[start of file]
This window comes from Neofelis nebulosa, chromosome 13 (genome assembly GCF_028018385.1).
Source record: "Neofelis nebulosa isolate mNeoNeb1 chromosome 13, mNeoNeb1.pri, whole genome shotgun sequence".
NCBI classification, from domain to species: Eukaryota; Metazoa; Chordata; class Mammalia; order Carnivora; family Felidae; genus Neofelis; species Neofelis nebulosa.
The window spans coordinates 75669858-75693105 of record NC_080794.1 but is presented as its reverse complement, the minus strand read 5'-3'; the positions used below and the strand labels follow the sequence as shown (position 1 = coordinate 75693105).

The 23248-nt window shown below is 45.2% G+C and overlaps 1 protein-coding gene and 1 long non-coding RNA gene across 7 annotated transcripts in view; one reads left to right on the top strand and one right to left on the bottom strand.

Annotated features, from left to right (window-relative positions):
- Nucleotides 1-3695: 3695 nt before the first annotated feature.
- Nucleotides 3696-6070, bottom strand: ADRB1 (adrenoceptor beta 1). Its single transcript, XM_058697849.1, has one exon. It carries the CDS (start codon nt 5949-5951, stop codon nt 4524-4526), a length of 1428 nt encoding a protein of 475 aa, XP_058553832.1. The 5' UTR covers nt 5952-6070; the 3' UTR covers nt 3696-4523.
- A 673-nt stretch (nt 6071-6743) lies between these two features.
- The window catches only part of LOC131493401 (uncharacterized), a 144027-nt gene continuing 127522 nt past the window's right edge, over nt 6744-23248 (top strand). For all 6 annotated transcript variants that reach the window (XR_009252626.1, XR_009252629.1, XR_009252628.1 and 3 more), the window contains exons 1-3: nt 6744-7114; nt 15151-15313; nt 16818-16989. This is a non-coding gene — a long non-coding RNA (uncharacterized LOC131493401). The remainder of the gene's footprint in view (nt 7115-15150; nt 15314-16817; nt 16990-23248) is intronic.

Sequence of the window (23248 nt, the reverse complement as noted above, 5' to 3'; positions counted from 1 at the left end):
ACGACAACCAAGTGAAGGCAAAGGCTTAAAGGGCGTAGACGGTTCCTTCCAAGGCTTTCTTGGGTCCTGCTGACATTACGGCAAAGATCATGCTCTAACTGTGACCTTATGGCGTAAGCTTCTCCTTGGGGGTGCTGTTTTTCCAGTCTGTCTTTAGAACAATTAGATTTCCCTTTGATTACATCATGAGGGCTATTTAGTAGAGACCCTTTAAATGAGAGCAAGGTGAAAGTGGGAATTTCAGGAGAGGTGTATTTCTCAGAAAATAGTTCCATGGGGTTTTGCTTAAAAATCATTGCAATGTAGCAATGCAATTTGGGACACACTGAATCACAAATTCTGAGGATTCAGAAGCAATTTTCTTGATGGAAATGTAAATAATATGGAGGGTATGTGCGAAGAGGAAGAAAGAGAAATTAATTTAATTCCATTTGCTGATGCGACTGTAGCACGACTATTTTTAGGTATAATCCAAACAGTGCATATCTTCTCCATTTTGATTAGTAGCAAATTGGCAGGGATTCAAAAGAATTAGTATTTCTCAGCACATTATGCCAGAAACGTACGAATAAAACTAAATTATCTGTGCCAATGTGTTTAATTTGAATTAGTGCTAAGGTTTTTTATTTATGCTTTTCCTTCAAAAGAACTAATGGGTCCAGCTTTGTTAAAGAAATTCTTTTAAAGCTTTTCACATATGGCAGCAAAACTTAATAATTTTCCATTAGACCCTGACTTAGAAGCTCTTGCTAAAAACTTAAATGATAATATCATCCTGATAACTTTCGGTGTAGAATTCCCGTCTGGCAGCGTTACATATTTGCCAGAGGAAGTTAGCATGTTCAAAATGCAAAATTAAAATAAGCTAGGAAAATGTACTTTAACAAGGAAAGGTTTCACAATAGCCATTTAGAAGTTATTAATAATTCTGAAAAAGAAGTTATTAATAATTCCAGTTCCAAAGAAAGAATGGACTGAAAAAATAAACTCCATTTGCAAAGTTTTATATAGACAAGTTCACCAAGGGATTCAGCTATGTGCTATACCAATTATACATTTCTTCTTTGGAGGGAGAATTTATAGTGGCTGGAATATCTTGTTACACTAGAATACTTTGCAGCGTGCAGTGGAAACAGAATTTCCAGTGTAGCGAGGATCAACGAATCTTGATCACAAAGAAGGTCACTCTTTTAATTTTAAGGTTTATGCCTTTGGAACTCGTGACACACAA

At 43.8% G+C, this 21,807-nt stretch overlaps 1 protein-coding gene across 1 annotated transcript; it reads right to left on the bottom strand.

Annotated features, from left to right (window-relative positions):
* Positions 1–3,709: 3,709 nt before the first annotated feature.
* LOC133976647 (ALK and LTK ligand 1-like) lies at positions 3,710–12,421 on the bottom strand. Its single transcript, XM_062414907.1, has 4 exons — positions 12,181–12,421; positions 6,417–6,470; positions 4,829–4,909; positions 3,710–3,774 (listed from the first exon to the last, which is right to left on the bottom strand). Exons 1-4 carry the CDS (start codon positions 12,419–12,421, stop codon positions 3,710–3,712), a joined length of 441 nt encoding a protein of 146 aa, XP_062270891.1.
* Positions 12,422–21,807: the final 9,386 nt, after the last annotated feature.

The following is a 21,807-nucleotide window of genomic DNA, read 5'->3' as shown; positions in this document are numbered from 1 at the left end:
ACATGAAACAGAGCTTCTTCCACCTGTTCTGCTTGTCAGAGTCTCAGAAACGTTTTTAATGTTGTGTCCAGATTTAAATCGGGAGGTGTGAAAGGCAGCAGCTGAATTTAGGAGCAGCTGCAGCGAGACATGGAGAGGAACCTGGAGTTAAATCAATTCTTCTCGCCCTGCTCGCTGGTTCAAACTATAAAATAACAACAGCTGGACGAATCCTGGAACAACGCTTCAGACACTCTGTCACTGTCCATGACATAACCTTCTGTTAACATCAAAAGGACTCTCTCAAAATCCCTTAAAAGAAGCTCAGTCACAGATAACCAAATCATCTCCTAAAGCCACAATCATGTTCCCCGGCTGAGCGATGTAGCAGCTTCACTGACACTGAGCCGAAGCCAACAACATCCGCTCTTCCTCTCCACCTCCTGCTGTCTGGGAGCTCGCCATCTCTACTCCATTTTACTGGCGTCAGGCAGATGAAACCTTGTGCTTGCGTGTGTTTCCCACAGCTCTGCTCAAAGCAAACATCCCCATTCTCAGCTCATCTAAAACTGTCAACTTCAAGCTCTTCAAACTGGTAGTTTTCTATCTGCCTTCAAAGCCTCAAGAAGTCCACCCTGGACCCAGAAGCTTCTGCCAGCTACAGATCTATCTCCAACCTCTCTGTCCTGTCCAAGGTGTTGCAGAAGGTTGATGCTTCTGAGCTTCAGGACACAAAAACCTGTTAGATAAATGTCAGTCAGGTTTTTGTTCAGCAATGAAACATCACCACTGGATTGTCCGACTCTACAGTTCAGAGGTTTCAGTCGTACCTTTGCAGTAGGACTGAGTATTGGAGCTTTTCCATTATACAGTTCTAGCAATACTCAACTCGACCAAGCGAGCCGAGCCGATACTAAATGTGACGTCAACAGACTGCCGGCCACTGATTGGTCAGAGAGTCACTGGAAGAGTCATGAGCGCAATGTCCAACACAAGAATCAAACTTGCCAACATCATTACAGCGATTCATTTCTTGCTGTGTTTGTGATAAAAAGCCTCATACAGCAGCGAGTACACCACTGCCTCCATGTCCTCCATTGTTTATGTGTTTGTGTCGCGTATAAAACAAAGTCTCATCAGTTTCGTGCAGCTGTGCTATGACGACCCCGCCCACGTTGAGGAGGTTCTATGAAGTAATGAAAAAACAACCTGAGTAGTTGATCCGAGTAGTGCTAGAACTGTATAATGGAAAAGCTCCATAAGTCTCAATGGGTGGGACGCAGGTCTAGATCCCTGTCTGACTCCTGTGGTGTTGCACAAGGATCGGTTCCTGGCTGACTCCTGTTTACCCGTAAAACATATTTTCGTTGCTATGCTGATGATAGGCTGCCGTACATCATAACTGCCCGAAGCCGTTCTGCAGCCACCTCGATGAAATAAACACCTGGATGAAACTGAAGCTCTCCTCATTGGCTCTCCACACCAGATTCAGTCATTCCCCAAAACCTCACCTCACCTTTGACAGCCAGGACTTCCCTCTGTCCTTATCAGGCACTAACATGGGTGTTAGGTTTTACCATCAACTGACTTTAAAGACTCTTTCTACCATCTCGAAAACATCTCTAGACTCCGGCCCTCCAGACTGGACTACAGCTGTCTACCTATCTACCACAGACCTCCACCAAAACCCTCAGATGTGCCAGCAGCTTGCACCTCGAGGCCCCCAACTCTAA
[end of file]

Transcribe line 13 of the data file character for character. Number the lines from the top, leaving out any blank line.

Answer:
At 43.8% G+C, this 21,807-nt stretch overlaps 1 protein-coding gene across 1 annotated transcript; it reads right to left on the bottom strand.